Health care, jobs, discrimination, immigration delays among P.E.I. newcomers' top concerns

·3 min read
Many newcomers on P.E.I. are facing processing delays with their immigration applications such as work permits and permanent residency, says Melanie Bailey, co-ordinator of the P.E.I. Immigration Partnership Program. (Sean Kilpatrick/The Canadian Press - image credit)
Many newcomers on P.E.I. are facing processing delays with their immigration applications such as work permits and permanent residency, says Melanie Bailey, co-ordinator of the P.E.I. Immigration Partnership Program. (Sean Kilpatrick/The Canadian Press - image credit)

Huong Nguyen moved from Vietnam to P.E.I. last fall with her husband, who was starting his business on the Island.

"I was a doctor in Vietnam," she said.

But despite taking English classes, volunteering and trying to meet people at events, Nguyen said she's been struggling to find employment. Ideally she'd like to work in health care, but said at this point she just wants a full-time job.

She's not alone. Trouble finding stable employment was the second biggest concern highlighted in the results of a recent survey of newcomers on P.E.I.

Submitted by Huong Nguyen
Submitted by Huong Nguyen

The survey was conducted last year by the P.E.I. Immigration Partnership Program — part of Immigration and Refugee Services Association (IRSA) P.E.I.

Program co-ordinator Melanie Bailey said more than 250 newcomers completed the survey, revealing emerging trends.

Access to health care problems, immigration delays 

Although previous surveys in 2020 pointed to issues making social connections as a top challenge, difficulties accessing health-care services "surged to the number one spot this year," Bailey said.

She said ongoing immigration-processing delays are another top challenge, leaving many newcomers stuck in limbo, waiting years for responses to applications such as work permits and permanent residency.

"That's been a huge crisis point," she said.

Discrimination concerns

Discrimination was also highlighted in the survey responses.

"There was a rise in discrimination from six per cent to 12 per cent. And also concerning were 35 per cent of survey participants with school-aged children, they had reported their child had experienced discrimination at school," said Bailey.

Tony Davis/CBC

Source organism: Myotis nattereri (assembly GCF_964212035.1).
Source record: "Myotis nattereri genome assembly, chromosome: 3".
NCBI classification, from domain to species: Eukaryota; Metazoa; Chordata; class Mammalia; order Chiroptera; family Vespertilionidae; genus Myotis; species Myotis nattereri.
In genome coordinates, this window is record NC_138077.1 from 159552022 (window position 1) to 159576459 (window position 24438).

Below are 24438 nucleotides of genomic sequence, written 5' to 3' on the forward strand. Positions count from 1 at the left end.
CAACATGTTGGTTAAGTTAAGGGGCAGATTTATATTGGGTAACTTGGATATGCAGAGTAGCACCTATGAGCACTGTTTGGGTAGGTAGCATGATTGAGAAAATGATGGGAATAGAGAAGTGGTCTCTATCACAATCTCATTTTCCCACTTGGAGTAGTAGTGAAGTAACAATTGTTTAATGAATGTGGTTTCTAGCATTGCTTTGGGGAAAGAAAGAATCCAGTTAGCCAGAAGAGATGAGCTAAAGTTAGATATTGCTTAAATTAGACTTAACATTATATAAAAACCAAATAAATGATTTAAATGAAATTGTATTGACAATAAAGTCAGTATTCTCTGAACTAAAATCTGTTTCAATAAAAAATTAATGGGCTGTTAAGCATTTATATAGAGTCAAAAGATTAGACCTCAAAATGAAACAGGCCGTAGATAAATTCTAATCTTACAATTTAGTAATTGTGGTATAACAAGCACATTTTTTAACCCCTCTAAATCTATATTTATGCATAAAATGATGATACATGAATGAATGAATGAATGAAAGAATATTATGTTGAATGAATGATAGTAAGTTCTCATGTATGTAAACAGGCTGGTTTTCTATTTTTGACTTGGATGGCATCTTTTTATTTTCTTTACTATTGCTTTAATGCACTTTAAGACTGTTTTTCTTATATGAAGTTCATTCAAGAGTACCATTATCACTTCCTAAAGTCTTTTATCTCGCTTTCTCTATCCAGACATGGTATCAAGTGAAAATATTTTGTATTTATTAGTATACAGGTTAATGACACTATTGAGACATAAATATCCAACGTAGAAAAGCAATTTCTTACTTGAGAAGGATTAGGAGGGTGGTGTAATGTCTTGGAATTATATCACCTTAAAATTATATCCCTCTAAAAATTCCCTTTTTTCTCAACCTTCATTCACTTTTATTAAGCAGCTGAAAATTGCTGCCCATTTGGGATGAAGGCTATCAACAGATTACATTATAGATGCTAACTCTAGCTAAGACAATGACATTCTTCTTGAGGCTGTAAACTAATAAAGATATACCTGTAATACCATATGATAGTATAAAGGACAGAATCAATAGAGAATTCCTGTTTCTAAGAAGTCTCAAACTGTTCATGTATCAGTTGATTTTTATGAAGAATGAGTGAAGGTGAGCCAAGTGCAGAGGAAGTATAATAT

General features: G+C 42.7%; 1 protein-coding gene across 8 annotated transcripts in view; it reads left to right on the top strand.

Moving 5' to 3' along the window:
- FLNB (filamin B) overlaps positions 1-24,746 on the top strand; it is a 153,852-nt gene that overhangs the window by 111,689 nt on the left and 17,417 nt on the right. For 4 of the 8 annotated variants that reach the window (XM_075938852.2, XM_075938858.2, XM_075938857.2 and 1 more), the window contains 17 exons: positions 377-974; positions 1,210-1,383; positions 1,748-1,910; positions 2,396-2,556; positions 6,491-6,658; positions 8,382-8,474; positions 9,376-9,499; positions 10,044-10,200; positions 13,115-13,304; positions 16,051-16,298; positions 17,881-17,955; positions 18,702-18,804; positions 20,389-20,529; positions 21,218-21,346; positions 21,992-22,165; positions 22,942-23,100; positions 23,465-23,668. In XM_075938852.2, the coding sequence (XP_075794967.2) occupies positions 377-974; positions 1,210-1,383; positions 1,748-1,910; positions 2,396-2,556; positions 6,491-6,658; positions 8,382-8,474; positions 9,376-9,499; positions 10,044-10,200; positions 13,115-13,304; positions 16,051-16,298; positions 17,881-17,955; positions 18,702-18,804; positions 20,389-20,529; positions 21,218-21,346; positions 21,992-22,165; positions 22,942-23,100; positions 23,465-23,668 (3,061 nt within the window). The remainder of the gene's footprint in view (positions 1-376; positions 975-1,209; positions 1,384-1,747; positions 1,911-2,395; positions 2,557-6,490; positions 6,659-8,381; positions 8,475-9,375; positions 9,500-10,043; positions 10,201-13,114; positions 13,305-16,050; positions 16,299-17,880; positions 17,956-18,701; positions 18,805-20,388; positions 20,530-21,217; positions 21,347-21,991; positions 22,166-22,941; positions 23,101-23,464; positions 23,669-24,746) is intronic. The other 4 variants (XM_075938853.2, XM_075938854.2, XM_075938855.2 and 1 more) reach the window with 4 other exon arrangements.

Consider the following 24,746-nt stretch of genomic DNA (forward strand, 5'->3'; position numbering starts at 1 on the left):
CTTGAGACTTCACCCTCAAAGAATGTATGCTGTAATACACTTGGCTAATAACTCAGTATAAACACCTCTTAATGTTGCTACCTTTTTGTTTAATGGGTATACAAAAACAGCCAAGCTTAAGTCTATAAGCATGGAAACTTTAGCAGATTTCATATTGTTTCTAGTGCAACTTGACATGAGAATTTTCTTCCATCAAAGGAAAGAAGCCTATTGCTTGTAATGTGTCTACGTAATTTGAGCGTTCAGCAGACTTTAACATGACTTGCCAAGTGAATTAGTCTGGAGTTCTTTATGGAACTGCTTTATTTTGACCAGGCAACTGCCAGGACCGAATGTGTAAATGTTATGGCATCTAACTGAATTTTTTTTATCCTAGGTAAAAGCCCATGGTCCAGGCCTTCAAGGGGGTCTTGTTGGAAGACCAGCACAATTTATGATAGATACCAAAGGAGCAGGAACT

Tony Davis/CBC

Tamer Selim moved to the Island from Dubai three years ago said he is concerned about the rise in concern over discrimination.

Although he said he hasn't experienced any overt discrimination, he has been in situations where he felt like people avoided interacting with him and other newcomers.

"You feel like you are not in the room, actually. But we cannot say it's discrimination. I would say it's misunderstanding of cultural differences," he said.

"I wish to see one day, some sort of open dialogue ... where we try to help Islanders change their mindset about newcomers and embrace them and open their arms and heart for newcomers."

Worry about business viability

Selim also raised concerns about the fourth biggest worry reported in the survey results: viability of newcomers' businesses which have been hit hard by the pandemic.

He said has been hearing from some of his friends, who came to P.E.I. several years ago to open businesses that have not yet been profitable.

"Imagine if you have a shop for three years, which doesn't generate any money, what will be your financial situation at the moment?" Selim said. "They are only spending all their money."

Submitted by Tamer Selim
Submitted by Tamer Selim

Huong Nguyen said this is not a concern for her family's business.

Nguyen's husband imports products like coffee and tea from Vietnam to the Island. Together they have been joining workshops to connect with Island businesses, which helps them get more local clients, she said.

They have also participated in opportunities to introduce their products to the public, such as the Asian market last September in Summerside, she said.

"Now [our business] is doing OK. We have a lot of support from some organizations like IRSA and P.E.I. Connectors and we have a lot of new friends. They support our business a lot."

Bailey said the survey results will be sent to organizations on P.E.I. to help them offer better services for newcomers. The next newcomer survey will be conducted in August.

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